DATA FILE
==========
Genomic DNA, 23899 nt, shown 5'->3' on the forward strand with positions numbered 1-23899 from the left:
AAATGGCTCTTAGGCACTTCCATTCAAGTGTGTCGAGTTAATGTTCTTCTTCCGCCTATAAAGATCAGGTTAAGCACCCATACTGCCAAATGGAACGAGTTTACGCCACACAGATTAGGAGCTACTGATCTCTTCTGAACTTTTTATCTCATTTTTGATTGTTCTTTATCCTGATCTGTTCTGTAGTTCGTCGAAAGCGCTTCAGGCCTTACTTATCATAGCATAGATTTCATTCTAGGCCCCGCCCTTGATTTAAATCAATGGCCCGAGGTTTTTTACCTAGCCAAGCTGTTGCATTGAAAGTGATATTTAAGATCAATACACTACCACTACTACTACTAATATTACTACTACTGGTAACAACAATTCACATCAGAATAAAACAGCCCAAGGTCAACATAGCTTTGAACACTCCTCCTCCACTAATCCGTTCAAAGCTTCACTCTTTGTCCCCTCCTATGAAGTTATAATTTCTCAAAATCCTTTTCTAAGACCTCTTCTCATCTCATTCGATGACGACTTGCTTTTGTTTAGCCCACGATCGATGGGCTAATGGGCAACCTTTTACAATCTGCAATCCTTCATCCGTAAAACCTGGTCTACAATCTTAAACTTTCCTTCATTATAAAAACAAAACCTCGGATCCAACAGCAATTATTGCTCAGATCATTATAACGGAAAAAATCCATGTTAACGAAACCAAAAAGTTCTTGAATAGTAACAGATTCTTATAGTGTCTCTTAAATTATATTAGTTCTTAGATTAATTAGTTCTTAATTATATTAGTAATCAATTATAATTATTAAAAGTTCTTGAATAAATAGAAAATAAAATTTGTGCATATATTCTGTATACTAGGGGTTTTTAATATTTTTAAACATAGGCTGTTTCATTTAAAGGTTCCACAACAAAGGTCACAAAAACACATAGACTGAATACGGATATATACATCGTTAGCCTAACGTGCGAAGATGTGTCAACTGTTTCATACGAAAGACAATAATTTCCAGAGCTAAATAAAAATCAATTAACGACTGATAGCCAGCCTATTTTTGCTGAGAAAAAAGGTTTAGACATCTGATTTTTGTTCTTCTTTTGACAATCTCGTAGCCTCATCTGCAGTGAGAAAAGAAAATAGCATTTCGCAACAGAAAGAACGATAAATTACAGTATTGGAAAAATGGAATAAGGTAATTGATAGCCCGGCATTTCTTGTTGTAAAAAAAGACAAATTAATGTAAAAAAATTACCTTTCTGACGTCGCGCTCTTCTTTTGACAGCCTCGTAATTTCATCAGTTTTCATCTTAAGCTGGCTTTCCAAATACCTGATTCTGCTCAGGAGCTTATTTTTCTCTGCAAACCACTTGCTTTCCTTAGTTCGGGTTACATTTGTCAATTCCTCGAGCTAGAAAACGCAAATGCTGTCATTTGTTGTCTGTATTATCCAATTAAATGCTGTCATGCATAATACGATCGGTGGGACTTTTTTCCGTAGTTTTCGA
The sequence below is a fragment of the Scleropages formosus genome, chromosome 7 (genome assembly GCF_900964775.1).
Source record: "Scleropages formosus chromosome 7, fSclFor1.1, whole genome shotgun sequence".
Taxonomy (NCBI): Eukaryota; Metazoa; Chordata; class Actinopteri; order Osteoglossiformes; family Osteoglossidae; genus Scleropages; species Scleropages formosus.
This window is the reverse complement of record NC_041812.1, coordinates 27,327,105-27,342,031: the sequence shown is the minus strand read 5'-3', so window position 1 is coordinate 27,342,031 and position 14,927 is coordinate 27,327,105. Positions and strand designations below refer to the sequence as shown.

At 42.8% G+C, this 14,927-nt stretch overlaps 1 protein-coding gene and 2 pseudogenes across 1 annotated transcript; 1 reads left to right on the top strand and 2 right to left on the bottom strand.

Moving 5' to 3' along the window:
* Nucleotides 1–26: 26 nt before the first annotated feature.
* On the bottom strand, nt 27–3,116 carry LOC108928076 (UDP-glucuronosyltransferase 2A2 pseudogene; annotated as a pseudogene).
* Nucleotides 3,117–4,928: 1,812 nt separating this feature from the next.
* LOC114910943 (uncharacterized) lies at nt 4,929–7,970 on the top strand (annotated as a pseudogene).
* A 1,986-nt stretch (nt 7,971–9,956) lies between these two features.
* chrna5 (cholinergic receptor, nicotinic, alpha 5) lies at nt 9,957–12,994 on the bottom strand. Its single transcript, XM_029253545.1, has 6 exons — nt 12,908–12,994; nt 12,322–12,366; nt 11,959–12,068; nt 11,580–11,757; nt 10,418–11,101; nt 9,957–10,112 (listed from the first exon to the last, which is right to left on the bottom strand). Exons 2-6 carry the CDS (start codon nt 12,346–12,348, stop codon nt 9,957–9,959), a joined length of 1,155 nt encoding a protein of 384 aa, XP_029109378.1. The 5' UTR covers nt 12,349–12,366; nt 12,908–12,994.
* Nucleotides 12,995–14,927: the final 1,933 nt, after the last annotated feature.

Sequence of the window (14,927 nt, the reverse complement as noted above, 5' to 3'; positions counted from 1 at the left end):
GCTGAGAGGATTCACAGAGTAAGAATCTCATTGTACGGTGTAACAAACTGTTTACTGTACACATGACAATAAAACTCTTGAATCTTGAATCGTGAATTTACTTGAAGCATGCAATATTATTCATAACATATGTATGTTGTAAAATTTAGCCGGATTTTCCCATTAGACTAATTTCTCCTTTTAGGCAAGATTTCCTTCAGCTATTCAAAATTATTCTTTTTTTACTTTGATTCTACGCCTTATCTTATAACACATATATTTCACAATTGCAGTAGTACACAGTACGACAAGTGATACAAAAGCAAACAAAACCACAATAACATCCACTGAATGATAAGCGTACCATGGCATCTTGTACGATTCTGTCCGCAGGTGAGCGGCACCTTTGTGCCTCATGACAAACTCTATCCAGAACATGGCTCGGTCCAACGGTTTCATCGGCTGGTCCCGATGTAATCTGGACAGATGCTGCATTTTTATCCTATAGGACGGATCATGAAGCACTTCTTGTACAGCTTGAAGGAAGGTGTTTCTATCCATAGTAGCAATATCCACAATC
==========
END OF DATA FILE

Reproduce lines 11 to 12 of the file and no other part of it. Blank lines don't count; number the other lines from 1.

* Nucleotides 3,117–4,928: 1,812 nt separating this feature from the next.
* LOC114910943 (uncharacterized) lies at nt 4,929–7,970 on the top strand (annotated as a pseudogene).